‘When you speak of the Cunt put hair on it! Try to forget everything you learned in college.’

“When you speak of the Cunt put hair on it!” Hackensack, New Jersey; Nov. 28, 2020

‘Advice to a Young Writer’ by Henry Miller

All piffle & twaddle—influence of the Bottom Dog man.
For real “decadents” read Huysmans & other French authors.
Diarrhea of words—stew of classic allusions.
Fuck Artemis et alia!
Don’t put intellect in your prick!
Write honestly even if poorly.
Humor is weak—immature.
Try drugs and compare two kinds of writing.
Try using only Anglo Saxon words.
Throw your dictionary away!
Don’t mix realism with poetics!
If you can’t make words fuck, don’t masturbate them!
When you speak of the Cunt put hair on it!
Try to forget everything you learned in college.
Try talking like an ignoramus— or an Igaroti.
Read, for emetic, “Palm Wine Drinkard.”
You will learn to write only when you stop trying to write.
A line without effort is worth a chapter of push and pull.
First ask yourself if you have anything to say.
Don’t draw the pen unless you are ready for the kill!
If you don’t get rid of the Classics you’ll die of constipation.
Never show any one what you’ve written until a year or two later.
Use the axe to your 1st draft and not the fine comb.
The latter is for lice!!!


Source: Miller, Henry. “Advice to a Young Writer.” The Outlaw Bible of American Poetry, edited by Alan Kaufman, Emeryville, Calif: Thunder’s Mouth, 2000, pp. 115-116.

Photo: Gerace, Joe. “When you speak of the Cunt put hair on it!” Nov. 28, 2020, JPG.

Thanksgiving Guilt

The days — likely the months — leading up to Thanksgiving 2020 have left a hazy tarnish on my ability to be present for my family and friends.

It started, of course, with the economic uncertainty, political instability, and alienating nature of COVID-19. But it is bigger than that, more insidious, and ultimately more profound.

The rich got richer without doing much of anything, the poor kept fighting at great expense, and the world never stopped its dizzying spin. All this while 1.4 million people across the world died and left a dolorous wake in their leaving.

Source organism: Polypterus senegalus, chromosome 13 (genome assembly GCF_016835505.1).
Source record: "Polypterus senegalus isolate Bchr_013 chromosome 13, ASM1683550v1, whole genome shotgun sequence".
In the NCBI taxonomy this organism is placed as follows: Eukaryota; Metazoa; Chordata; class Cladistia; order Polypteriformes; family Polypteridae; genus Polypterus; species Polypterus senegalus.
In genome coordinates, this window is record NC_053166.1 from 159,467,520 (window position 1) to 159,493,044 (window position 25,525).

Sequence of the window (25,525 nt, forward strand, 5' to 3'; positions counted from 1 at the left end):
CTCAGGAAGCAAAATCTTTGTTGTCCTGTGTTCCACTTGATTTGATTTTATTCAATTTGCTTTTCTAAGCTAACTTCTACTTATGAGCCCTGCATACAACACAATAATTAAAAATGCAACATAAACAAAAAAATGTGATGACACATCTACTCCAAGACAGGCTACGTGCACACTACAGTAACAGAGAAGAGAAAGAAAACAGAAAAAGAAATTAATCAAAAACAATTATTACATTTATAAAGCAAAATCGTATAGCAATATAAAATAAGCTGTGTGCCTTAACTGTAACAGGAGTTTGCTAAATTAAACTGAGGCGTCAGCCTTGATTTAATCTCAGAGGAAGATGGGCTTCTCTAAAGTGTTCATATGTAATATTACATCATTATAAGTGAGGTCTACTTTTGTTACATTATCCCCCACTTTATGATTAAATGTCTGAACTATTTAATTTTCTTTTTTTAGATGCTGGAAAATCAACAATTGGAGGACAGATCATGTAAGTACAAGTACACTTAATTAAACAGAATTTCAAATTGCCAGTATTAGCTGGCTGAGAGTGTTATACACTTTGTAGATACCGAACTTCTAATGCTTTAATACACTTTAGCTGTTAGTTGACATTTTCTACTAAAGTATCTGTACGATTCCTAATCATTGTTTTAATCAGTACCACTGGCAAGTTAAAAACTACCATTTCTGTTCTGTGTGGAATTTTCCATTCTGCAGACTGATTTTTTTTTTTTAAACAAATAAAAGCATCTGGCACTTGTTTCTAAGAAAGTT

Please consider: The death of 1.4 million people is, by its very nature, an abstract and impenetrable number of individual lives gone forever and an exponential number of living grief.

Everyone who survives bears a scar. Every witness who remains watches from the silver shadows of their own guilt.

While I have much to be thankful for, I can’t stop making pictures that tell this terrible story writ large on quotidian society.

And I feel ashamed of its toothsome moral: There is a dark and resolute solace in this pathological estrangement from the brothers and sisters who survive here alongside me.

The Song of One Hundred Thousand Chemicals Approximating Sunshine

“This is the song of one hundred / Thousand chemicals approximating / Sunshine in my hair. My lover bit / My cheek this morning.”

‘This is the Song of One Hundred Thousand’ by Ariana Reines

This is the song of one hundred
Thousand chemicals approximating
Sunshine in my hair. My lover bit
My cheek this morning. I think I’ll
Fall from one trance into the next
Might fall asleep any minute
It gets tiring making yourself look
like you’re alive while you’re looking
Hard practicing turning
Away from the shit we’re in


Source: Reines, Ariana. A Sand Book. , 2019. Print, p. 157.
Photo: Gerace, Joe. “The Song of One Hundred Thousand Chemicals Approximating Sunshine [Secaucus Junction].” Nov. 14, 2020. JPG.

Poem for The New Yorker

Wikipedia Poem, No. 997

  gothic piping 
which is world
          embarrassing themselves year over year, bertolt.
     
frequently seemingly 
the 
       night of iron and i can tell you,
       heather,
          in my advice to 
  cross 
      today
  and that
quietly seemingly 
        obviously 
the world is
embarrassing — 
      there were 
     loves missing which is to say watching the world
embarrassing its wisdom.

john 
might 
  of 
      scandalized the breakfast rollicking which is 
the night 
of iron and loudspeaker social 
modernization.

        oh, 
harkening gold — ceiling walls and floor! — 
          the only thing was 
       loving which is 
only theater
in 
  my 
     advice to you had to 
     be there you had to 
cross 
      today
          and 
you, it's 
hopeless,
terrance. 
 
         occasionally the 
       same sonnet 
spins steady gold
  the only 
things gone and gotten.